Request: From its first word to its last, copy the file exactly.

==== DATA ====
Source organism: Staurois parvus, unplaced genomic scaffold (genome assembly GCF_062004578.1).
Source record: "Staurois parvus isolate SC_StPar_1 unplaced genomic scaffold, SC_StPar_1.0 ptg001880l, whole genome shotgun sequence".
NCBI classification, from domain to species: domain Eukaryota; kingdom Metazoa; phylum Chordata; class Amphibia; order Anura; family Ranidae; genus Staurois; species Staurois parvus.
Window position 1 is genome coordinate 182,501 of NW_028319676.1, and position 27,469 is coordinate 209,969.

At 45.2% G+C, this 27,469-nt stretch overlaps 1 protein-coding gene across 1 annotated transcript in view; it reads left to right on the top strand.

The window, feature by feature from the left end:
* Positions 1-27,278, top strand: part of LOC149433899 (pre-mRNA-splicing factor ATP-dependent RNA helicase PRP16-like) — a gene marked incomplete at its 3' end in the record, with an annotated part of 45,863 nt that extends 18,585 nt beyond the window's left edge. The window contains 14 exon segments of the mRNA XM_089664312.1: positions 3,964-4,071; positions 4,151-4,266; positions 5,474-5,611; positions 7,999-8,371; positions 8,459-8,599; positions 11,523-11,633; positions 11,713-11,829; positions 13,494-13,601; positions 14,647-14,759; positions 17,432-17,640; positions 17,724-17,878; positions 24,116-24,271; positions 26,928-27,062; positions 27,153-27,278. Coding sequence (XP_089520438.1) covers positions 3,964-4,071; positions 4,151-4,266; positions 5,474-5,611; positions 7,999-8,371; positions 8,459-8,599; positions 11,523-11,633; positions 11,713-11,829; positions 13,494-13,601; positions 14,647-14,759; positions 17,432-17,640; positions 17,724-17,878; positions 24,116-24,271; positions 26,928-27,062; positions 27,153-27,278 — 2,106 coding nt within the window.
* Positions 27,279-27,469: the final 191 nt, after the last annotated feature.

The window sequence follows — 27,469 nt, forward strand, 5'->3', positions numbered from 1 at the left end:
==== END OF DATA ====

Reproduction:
Source organism: Staurois parvus, unplaced genomic scaffold (genome assembly GCF_062004578.1).
Source record: "Staurois parvus isolate SC_StPar_1 unplaced genomic scaffold, SC_StPar_1.0 ptg001880l, whole genome shotgun sequence".
NCBI classification, from domain to species: domain Eukaryota; kingdom Metazoa; phylum Chordata; class Amphibia; order Anura; family Ranidae; genus Staurois; species Staurois parvus.
Window position 1 is genome coordinate 182,501 of NW_028319676.1, and position 27,469 is coordinate 209,969.

At 45.2% G+C, this 27,469-nt stretch overlaps 1 protein-coding gene across 1 annotated transcript in view; it reads left to right on the top strand.

The window, feature by feature from the left end:
* Positions 1-27,278, top strand: part of LOC149433899 (pre-mRNA-splicing factor ATP-dependent RNA helicase PRP16-like) — a gene marked incomplete at its 3' end in the record, with an annotated part of 45,863 nt that extends 18,585 nt beyond the window's left edge. The window contains 14 exon segments of the mRNA XM_089664312.1: positions 3,964-4,071; positions 4,151-4,266; positions 5,474-5,611; positions 7,999-8,371; positions 8,459-8,599; positions 11,523-11,633; positions 11,713-11,829; positions 13,494-13,601; positions 14,647-14,759; positions 17,432-17,640; positions 17,724-17,878; positions 24,116-24,271; positions 26,928-27,062; positions 27,153-27,278. Coding sequence (XP_089520438.1) covers positions 3,964-4,071; positions 4,151-4,266; positions 5,474-5,611; positions 7,999-8,371; positions 8,459-8,599; positions 11,523-11,633; positions 11,713-11,829; positions 13,494-13,601; positions 14,647-14,759; positions 17,432-17,640; positions 17,724-17,878; positions 24,116-24,271; positions 26,928-27,062; positions 27,153-27,278 — 2,106 coding nt within the window.
* Positions 27,279-27,469: the final 191 nt, after the last annotated feature.

The window sequence follows — 27,469 nt, forward strand, 5'->3', positions numbered from 1 at the left end: